1,190
    10 times
    All Types Of Treasure Hunting
    Of course! I have permission to detect 10 old homesites on a very private ranch. So far 3 places detected. Finds...Nada. Walking up to the old adobe ruins I swear I could see barber dimes and gold coins by the bushel.
    Freedom has a flavor the protected will never know. Vietnam # 10 G.I Wolfpack

  5. #4
    Charter Member

    May 2012
    Foothills, Siskiyou Mountains, southern Oregon
    Minelab Xterra 705, Tesoro Sand Shark
    241
    25 times
    Metal Detecting
    DE: I think part of that problem is in fact the relative poverty of some of our ancestors. They literally could not spare the loss of a cent, and took great care with their meager funds. Still, with two homes and a barn, I would expect something of value. That had to be disappointing.

  6. #5
    us
    Oct 2009
    4,305
    1784 times
    All Types Of Treasure Hunting
    Happens all the time. Old farm sites are far from an "ultimate" site. Like others said, most were living very spartan lives, and just didn't have much money to lose.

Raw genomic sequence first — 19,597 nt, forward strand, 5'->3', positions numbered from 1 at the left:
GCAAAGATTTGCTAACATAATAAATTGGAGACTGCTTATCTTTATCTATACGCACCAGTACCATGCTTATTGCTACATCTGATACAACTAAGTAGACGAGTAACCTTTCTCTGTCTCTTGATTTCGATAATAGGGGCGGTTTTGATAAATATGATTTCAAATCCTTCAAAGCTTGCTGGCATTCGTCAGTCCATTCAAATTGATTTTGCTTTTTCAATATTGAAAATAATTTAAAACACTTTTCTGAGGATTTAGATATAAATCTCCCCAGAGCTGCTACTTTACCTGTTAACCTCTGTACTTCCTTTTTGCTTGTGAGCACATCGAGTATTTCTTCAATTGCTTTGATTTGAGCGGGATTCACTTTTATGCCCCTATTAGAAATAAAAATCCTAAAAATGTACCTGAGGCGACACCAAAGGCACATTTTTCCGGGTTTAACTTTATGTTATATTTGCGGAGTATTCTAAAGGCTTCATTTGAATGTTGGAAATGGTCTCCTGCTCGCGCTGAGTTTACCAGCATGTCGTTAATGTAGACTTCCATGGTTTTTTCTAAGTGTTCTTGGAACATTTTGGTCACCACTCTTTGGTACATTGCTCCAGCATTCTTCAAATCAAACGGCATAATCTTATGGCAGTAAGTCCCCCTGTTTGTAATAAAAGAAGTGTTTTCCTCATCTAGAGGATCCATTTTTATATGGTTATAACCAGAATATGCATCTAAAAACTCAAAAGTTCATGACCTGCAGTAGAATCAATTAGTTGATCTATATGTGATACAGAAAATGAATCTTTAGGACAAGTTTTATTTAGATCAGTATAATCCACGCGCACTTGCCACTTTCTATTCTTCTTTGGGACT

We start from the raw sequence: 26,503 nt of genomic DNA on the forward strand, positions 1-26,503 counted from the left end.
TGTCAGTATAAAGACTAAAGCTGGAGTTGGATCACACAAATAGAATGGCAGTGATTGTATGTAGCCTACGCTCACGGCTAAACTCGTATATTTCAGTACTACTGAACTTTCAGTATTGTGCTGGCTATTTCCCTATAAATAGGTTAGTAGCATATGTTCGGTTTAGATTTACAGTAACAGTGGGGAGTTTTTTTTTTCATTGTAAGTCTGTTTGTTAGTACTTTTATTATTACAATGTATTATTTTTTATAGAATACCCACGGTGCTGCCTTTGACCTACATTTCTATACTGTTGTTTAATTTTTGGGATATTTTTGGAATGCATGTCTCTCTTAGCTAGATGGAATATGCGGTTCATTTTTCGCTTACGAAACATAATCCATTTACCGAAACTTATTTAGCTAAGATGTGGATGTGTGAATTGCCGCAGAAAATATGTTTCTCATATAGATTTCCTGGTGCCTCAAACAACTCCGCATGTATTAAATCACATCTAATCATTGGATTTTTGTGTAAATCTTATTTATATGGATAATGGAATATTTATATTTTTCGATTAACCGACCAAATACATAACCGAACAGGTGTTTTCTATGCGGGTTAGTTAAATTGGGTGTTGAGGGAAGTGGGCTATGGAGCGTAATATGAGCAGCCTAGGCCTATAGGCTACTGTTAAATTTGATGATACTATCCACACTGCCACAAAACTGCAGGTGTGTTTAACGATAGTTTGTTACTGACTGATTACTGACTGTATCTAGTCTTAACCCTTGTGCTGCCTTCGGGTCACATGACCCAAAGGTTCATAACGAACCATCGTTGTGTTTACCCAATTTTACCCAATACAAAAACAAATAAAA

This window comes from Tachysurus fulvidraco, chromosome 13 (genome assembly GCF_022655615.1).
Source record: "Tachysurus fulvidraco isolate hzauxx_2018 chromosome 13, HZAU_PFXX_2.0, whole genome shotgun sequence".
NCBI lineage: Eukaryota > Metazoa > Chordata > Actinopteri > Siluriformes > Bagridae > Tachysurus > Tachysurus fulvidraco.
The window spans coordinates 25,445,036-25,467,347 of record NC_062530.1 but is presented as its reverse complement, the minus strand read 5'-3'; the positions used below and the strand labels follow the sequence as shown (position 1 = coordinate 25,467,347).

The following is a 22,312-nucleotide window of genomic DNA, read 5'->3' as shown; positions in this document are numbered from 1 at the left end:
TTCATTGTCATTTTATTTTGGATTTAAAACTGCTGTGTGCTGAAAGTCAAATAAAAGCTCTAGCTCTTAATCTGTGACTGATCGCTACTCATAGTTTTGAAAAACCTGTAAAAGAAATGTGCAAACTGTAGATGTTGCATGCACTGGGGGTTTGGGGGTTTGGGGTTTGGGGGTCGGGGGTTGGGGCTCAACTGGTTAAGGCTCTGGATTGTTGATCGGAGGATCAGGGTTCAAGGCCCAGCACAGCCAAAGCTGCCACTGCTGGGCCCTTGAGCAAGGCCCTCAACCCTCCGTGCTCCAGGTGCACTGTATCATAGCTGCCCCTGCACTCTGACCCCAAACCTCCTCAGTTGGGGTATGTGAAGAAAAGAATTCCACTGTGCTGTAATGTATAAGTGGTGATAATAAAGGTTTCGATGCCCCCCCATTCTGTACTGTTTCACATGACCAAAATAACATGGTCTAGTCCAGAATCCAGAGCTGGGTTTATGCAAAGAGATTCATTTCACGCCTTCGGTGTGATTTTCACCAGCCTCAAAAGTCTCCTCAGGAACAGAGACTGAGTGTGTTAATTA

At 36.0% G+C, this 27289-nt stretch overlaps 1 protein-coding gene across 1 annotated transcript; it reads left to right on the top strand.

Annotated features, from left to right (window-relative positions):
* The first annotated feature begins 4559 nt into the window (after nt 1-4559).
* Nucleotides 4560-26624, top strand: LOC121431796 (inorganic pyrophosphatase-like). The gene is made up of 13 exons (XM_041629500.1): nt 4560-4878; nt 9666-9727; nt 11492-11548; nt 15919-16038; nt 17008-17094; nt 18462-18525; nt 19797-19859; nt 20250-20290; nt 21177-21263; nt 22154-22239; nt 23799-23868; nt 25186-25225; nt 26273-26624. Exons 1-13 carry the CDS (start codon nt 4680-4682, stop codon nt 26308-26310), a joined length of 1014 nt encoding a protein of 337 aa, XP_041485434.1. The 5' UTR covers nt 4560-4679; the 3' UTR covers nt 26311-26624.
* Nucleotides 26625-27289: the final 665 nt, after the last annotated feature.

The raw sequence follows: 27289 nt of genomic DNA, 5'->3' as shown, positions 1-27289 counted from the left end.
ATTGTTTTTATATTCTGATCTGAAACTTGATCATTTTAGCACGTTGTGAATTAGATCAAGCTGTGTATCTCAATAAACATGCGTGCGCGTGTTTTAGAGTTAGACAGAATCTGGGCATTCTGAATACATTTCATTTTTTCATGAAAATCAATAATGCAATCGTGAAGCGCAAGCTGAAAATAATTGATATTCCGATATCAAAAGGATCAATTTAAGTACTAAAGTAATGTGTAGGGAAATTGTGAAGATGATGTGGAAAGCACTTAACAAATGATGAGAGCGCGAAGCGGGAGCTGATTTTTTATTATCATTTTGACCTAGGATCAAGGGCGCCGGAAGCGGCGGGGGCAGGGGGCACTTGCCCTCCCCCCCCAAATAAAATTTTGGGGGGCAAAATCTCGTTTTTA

But, like I always say... If you don't go, you won't know.

  7. #6
    us
    Jan 2010
    Colorado Springs, Colorado USA
    Whites GMT, Goldmaster Vsat, 5900, Bounty Hunter Discovery 3300 and Falcon MD-20.
    295
    101 times
    Prospecting - Gold and Silver
    Its always likely that you looked in the wrong places, or approached the hunt wrong. When I get on an old property, I focus on finding relics - discovering where people actually worked will help you figure out patterns of habitation. Often where people hid valuables depends on what type of place it was - farmers often buried valuables in the chicken-coop (they made a lot of racket if anyone disturbed them at night), and fence pole caches are common on old properties. If you are not accustomed to relic hunting, and are not willing to look for onsite trash dumps and outhouse pits, you will often walk away empty handed.